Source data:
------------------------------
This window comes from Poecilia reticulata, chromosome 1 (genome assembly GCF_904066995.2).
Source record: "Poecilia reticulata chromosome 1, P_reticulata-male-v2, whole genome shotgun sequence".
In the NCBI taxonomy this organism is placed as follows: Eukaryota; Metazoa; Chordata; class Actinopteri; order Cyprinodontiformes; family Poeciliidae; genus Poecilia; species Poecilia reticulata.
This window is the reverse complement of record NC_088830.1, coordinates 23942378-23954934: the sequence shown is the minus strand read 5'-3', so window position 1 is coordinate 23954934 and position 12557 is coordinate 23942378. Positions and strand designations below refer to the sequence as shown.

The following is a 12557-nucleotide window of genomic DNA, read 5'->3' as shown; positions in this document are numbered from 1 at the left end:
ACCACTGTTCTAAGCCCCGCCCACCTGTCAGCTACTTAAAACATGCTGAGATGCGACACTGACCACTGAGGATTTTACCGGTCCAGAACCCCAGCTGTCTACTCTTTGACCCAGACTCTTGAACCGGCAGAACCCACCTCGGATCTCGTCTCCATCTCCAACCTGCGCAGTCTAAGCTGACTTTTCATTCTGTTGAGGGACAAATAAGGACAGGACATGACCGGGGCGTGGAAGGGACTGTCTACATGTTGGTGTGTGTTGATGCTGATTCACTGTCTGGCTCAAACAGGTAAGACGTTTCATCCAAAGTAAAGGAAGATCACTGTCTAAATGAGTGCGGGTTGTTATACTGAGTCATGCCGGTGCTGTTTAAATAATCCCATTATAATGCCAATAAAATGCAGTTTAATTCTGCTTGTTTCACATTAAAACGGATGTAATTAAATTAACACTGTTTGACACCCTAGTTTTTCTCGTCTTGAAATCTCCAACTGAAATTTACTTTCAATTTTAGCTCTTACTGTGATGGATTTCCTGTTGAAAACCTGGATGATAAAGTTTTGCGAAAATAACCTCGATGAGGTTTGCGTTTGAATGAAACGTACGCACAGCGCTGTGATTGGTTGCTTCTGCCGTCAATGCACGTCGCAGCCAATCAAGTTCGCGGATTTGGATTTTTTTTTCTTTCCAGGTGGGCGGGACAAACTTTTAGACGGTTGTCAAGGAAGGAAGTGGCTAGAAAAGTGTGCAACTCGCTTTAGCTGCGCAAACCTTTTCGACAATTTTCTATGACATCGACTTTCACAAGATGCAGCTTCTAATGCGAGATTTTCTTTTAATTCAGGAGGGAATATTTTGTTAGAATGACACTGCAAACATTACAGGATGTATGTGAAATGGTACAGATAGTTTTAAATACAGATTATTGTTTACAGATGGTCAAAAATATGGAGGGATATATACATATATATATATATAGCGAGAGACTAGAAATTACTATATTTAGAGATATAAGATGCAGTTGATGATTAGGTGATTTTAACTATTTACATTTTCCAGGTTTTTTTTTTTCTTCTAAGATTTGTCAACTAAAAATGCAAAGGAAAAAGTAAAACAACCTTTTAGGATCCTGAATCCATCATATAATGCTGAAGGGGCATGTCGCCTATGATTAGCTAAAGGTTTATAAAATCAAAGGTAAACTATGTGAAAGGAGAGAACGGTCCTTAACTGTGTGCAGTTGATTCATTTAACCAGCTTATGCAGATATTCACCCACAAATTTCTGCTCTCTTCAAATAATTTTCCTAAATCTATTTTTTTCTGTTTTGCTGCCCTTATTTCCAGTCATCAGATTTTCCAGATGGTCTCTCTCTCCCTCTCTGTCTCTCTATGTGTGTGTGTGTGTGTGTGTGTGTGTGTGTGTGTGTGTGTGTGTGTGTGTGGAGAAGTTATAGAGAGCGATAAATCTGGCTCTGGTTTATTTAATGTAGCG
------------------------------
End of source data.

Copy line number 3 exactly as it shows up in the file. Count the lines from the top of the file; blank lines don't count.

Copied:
In the NCBI taxonomy this organism is placed as follows: Eukaryota; Metazoa; Chordata; class Actinopteri; order Cyprinodontiformes; family Poeciliidae; genus Poecilia; species Poecilia reticulata.